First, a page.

Feb 14, 2020

B.F.A. ( Bolle Fiedler ) Germany

The BOLLE and FIEDLER Automobilbau  G.m.b.H from Germany is unknown to most prewar-car enthusiasts..
In the Beaulieu Encyclopedia you´ll find just three lines  about the company´s history, even under an incorrect name.  B.F.  instead of B.F.A. - and no picture is shown. The same applies to Nick Georgano´s "Complete Encyclopedia of Motorcars".
The 2019 edition of Werner Oswalds´s standard reference "Deutsche Autos 1920 - 1945" at least provides a photo and some basic information. On the internet - believed by many to be omniscient - alomost nothing is available on B.F.A. .
So, when I found an emblem with the three letters B.F.A.,  I couldn´t be sure that it once belonged to a same-named  car.
Several years  later, however, I happened to come across a dozen of contemporary pictures showing B.F.A. motorcars which enabled me to outline the history of this obscure yet fascinating car manufacturer. Here is the source of the following black/white fotos: Deutsches Technikmuseum, Historisches Archiv: Signatur VI.2 - E365

ultra rare B.F.A. radiator emblem
Size 5.0 cm
Year1922 - 1925


The following photo shows the B.F.A. "factory" with  4 mechanics and the two owners Mr. Bolle and Mr. Fiedler. On the sign above the left door it says: " B.F. Automobilbau G.m.b.H " in the last line.

Factory in Berlin - Charlottenburg,  Morsestr. 18. (photo: Stiftung Deutsches Technikmuseum Berlin, Foto: Historisches Archiv )

Shortly after its formation, the BOLLE - FIEDLER company built  a race car which participated in the famous AVUS race in Berlin in 1923. Here it can be seen waiting at the starting line.
B.F.A. at the starting line on the occasion of the 1923 AVUS race ( photo: Stiftung Deutsches Technikmuseum Berlin, Foto: Historisches Archiv )

The next photo shows the start of the AVUS race in  autumn 1923.  The car on  the far  left is  an OMIKRON  race car and the  second from the right is  the B.F.A. racer:

photo : Stiftung Deutsches Technikmuseum Berlin, Foto: Historisches Archiv

 B.F.A. employed a self-designed  3-cylinder two stroke engine. The lettering B.F.A. is clearly visible on the engine block ! ( photo: Stiftung Deutsches Technikmuseum Berlin, Foto: Historisches Archiv )

The next photo shows a B.F.A. race car at full speed on the occasion of the 1924 AVUS race:
photo : Stiftung Deutsches Technikmuseum Berlin, Foto: Historisches Archiv

The last picture is a particulary important document, since it shows the only B.F.A. car ever made for use  on ordinary roads:

This one-off was registered in Berlin in 1923 ( photo : Stiftung Deutsches Technikmuseum Berlin, Historisches Archiv )

In the enlarged section, the unique radiator emblem is clearly visible. Als see the following photomontage:

Last but not least, there is another photo showing the dashing lines of this unique two-seater cabriolet:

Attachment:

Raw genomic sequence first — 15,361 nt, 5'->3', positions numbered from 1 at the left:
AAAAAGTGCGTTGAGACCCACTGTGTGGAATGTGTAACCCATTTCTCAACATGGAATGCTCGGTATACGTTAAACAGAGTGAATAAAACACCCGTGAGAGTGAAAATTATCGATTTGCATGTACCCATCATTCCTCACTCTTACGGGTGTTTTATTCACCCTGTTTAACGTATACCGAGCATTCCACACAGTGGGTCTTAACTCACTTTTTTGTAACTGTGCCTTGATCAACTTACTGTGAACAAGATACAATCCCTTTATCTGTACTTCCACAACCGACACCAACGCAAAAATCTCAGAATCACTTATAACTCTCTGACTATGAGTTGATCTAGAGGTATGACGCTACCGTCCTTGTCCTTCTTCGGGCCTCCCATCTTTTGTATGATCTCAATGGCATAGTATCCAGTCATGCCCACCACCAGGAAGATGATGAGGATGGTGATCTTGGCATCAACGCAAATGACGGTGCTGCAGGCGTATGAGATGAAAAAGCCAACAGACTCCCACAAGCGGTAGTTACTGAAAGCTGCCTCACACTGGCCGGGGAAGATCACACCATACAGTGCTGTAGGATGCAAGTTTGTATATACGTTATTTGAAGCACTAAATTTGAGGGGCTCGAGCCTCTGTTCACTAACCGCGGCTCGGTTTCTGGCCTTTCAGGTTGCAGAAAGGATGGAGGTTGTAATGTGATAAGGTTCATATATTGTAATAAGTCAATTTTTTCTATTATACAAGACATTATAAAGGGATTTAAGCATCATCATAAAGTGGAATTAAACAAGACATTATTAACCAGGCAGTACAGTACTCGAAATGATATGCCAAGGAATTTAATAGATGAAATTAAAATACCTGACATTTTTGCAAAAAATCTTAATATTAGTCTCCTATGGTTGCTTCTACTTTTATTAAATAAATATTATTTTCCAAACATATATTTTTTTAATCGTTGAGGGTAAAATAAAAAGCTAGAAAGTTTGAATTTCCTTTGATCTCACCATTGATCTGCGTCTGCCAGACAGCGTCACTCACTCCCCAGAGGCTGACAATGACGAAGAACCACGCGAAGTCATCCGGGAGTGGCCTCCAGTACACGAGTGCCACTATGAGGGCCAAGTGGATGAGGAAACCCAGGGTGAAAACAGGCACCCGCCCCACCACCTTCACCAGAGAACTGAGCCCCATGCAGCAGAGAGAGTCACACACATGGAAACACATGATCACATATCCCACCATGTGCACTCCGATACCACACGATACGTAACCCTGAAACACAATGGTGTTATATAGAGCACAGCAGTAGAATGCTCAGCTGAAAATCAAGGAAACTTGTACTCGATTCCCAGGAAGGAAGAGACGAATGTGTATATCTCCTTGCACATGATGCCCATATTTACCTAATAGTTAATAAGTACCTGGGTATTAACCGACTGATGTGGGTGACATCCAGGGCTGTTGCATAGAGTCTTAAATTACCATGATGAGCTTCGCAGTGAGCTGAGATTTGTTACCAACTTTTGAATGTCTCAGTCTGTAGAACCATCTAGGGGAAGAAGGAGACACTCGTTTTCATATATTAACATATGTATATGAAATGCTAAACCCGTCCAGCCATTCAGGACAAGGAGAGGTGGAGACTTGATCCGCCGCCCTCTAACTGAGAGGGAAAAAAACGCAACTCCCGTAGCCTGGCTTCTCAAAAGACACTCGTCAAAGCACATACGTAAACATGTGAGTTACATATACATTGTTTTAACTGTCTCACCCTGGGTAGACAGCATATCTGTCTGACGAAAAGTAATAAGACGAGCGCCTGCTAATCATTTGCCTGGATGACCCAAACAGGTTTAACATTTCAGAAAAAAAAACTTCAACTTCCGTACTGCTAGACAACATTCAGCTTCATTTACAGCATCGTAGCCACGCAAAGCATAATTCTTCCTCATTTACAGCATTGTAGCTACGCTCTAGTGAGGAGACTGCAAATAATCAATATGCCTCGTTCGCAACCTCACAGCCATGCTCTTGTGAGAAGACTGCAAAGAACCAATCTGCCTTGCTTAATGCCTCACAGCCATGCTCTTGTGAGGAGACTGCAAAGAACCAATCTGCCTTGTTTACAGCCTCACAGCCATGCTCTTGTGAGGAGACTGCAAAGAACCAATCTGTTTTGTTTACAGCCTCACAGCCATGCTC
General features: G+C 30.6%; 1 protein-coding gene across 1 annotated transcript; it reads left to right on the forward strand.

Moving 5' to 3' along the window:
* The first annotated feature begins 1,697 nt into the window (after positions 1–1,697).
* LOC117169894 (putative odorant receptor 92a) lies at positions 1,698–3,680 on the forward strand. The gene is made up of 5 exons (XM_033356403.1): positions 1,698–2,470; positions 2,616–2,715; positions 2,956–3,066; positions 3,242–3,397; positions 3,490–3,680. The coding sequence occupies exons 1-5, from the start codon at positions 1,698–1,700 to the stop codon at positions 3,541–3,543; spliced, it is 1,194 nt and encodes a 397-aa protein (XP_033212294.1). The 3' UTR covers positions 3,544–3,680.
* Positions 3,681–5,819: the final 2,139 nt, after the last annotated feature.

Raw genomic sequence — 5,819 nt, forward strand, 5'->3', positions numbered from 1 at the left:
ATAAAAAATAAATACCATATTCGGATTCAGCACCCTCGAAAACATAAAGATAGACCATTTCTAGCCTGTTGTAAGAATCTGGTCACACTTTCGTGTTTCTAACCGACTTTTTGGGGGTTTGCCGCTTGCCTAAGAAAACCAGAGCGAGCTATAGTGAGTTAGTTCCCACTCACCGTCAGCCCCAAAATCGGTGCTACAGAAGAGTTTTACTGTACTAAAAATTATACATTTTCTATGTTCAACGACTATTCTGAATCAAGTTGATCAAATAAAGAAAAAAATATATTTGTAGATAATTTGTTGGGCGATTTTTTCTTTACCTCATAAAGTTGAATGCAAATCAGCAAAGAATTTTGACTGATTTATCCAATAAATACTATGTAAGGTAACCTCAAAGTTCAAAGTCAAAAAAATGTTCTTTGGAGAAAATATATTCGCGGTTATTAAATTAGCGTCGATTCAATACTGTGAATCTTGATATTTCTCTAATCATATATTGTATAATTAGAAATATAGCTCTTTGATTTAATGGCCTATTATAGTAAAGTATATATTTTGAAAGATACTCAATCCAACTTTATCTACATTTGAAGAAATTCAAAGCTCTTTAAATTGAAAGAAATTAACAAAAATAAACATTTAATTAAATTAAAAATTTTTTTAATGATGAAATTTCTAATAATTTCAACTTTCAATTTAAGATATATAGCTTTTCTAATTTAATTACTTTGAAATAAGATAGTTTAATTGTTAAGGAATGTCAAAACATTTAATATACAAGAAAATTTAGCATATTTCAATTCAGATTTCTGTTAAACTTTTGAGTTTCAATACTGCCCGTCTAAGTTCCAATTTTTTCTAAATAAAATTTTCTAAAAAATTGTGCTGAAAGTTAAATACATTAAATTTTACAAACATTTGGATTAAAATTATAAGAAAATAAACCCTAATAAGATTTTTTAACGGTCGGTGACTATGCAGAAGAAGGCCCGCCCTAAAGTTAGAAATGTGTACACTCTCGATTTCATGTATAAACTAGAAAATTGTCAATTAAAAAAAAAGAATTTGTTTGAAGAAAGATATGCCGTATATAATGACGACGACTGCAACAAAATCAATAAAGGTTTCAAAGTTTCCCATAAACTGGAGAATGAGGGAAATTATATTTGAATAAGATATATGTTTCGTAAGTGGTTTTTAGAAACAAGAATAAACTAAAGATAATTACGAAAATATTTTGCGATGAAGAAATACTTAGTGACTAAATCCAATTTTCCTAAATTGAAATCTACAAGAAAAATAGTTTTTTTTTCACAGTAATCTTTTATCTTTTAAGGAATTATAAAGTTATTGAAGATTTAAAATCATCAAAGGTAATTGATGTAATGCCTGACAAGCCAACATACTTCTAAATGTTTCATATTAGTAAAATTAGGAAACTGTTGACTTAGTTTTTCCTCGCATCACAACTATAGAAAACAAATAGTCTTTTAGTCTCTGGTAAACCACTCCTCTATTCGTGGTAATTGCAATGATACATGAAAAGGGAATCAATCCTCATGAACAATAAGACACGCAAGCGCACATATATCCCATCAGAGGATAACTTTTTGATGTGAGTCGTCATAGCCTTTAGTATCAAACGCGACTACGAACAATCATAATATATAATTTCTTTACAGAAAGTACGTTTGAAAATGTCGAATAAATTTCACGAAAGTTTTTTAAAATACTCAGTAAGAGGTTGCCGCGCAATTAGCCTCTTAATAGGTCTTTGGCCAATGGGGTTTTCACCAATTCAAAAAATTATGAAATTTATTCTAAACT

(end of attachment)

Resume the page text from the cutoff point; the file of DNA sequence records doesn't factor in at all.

photo: Stiftung Deutsches Technikmuseum Berlin, Foto: Historisches Archiv

Only four  cars were built. Here you see number 4. (photo: Stiftung Deutsches Technikmuseum Berlin, Foto: Historisches Archiv )

Three race cars and one car for use on ordinairy roads- that comes to a total production of just 4 cars. As the B.F.A.  emblem from my collection is clearly a vintage piece and shows traces of solder it is highly likely  that it once adorned the radiator of one of  these 4 cars !

If you want to learn more about Carl Bolle go to the website:  https://de.wikipedia.org/wiki/Carl_Bolle(Flieger)

Emblem made by A.STÜBBE / BERLIN

B.F.A. was a short-lived company like many others in the 1920s: the "factory" in the photo below was in use only from autumn 1922 till autumn 1925.

photo: Stiftung Deutsches Technikmuseum Berlin, Foto: Historisches Archiv

But this was not the end of the factory. I found an advertisement in which one could read that electric boat engines were now offered by Fiedler alone; apparently Carl Bolle had left the company at that time.
Mysterious picture of the engine showing an internal combustion engine and not an electric motor. Besides, on the engine block you can still find the old company name: BFA
For more emblems see older posts or top right ( list of car makers ).
When using a smartphone please use the button webview.


  1. Unbelievable! I once tried to find any useful information too, but not successful. You have to dig really deep to find unpublished material like this. Still cannot believe to see the emblem on the photos. Very stunning.

    Automotive archaeology at its best!
    Automotive archaeology at its best!

  2. another comment:
    Allein die wenigen Fotos auf Ihrer Homepage eröffenen mir einen großen Blick in die Röhr-Geschichte. Speziell die Fotos der Rennwagen und des AVUS Kleinwagenrennens vom 30. September 1923 machen einen erweiterten Blick in die Berliner- und auch die hessische Automobilgeschichte möglich. Sie haben mit Ihrer Aktivität einen weiteren verschütteten Baustein der Automobilgeschichte wiederentdeckt und gerade das macht unsere Arbeit an der Spitze des Eisberges Technikgeschichte mehr als wichtig!
    Weiter so in Verbundenheit und gemeinsamen Bestreben.

    Werner Schollenberger

  3. Interessante Seite. Zum Fiedler Motor ist zu bemerken dass er als "elektrisch umsteuerbar" angepriesen wird was auch richtig ist. 2 Takt Motoren können nach beiden Seiten laufen. Wenn der Motor also abgestellt wir und durch den Starter auf die andere Seite angedreht wird läuft er rückwärts bis wieder abgestellt wird und in eine andere Drehrichtung angeworfen wird.
    Mit freundlichen Grüßen
    Thomas Billicsich

  4. Guter Hinweis. Insoweit ist die Anzeige lediglich grammatisch falsch geschrieben, weil da mit Komma getrennt, steht: elektrische, umsteuerbare...Motor. Richtigerweise hätte also ohne Komma : elektrisch umsteuerbar..... geschrieben werden müssen.